A D.C. Superior Court judge yesterday refused to return to prison immediately a Hanafi Muslim he freed several years after the man was convicted in the 1977 takeover of three buildings in Washington and the holding of 149 hostages.

In a loud and at times exasperated voice, Judge Nicholas S. Nunzio told federal prosecutors that at this time he is denying their request that Hilvan Finch, known in 1977 as Abdul Hamid, be returned to prison to continue serving a minimum 36-year sentence.

"I'm letting him out," Nunzio told Assistant U.S. Attorney Paul Knight. "He's been out for four and a half years," Nunzio said.

Finch has been the center of an intense legal battle between prosecutors and Nunzio since the judge freed him in 1981. It was a startling decision, and federal prosecutors eventually persuaded the D.C. Court of Appeals to order Finch back to prison.

Nunzio has refused to follow that order and has attempted to find a compelling legal argument to keep Finch free. Nunzio, in freeing Finch, said Finch "demonstrates great potential for doing much good in this world" and, in fact, had secretly aided a number of the hostages during the three-day siege at the risk of his safety.

At yesterday's hearing, Nunzio said Finch will remain free until Nunzio reaches a decision in the case. Nunzio noted that Finch has always returned to court voluntarily for hearings in the case.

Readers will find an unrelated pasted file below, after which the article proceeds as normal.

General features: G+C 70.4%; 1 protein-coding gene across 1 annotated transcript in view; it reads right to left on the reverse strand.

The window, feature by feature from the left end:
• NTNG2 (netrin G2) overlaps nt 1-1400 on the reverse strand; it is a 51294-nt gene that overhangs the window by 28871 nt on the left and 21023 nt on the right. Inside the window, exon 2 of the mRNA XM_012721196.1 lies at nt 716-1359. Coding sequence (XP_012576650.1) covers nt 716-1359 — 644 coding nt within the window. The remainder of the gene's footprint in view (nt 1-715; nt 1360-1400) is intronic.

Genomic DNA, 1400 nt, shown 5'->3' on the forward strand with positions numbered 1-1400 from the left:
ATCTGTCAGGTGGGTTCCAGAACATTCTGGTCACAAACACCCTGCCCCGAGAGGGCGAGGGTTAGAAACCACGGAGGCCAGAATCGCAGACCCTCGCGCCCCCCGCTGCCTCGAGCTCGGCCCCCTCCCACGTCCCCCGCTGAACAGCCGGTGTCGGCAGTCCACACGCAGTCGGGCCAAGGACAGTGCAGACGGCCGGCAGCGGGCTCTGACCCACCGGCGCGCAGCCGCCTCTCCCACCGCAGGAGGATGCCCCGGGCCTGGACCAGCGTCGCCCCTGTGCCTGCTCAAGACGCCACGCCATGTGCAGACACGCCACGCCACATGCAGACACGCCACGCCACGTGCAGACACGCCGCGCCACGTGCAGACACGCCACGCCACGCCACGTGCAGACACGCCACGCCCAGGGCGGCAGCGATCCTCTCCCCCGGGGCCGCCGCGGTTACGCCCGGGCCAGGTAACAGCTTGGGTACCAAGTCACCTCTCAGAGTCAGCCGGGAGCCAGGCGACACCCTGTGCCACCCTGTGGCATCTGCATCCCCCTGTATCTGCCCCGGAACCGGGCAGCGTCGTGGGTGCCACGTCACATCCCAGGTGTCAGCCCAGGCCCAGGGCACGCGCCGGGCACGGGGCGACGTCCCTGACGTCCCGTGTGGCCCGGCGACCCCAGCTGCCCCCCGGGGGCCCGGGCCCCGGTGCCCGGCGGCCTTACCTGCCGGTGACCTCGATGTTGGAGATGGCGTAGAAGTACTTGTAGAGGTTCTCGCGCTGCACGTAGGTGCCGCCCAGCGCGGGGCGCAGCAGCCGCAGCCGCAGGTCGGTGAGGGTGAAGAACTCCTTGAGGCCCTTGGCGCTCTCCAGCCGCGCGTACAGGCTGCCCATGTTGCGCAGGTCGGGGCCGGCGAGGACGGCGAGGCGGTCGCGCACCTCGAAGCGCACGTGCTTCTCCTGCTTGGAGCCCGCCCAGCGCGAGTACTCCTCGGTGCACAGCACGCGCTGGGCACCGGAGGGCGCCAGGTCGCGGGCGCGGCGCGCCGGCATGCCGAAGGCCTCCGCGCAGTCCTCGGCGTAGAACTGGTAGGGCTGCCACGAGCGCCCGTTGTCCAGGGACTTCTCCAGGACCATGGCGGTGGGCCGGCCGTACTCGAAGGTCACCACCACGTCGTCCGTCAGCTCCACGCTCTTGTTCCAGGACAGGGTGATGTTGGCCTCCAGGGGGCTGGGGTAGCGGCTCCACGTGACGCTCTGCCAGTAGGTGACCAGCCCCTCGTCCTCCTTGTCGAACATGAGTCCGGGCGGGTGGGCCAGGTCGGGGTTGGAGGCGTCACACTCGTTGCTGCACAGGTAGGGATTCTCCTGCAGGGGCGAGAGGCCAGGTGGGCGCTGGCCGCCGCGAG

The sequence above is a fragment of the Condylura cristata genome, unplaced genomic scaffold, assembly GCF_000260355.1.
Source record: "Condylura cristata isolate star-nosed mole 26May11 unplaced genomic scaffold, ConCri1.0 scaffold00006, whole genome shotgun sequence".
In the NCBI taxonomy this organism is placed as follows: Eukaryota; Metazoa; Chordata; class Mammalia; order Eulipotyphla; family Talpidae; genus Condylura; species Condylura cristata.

"Where is he going to go?" Nunzio asked at the end of a three-hour hearing during which Finch sat stolidly between his lawyers. "Some people have said to me, 'Why doesn't he run?' Maybe he has faith in the system . . . . Even if he does get locked up, he has 30 more days before he begins serving" more than 30 years in prison.

At yesterday's hearing, Finch's lawyers, Timothy Junkin and Greta Van Susteren, once again asked Nunzio to reduce their client's sentence, arguing that Finch's sentence was unconstitutional because Finch did not testify at his trial or his sentencing because he feared for his life and the lives of his family, his lawyer and his lawyer's family. Finch, they argued, was a "virtual prisoner" during the takeover.

Charles F. Stow III, Finch's defense attorney at the time of the trial and sentencing, testified yesterday that Finch was "so scared" of other Hanafis that he hardly allowed Stow to present evidence that could have altered his sentence.

When Nunzio asked Stow why the lawyer had not spoken of Finch's fears during the trial, Stow replied, "I was limited by what might have happened to Hilvan Finch . . . . It was not because I didn't want to do better, but if I did do what I should have done . . . Hilvan Finch wouldn't be here today."

Knight said Finch had been a willing participant in the takeover and that it was Finch's fault for not presenting other information at the time of his sentencing.

"No one asked Mr. Finch to point a gun at those individuals," Knight said.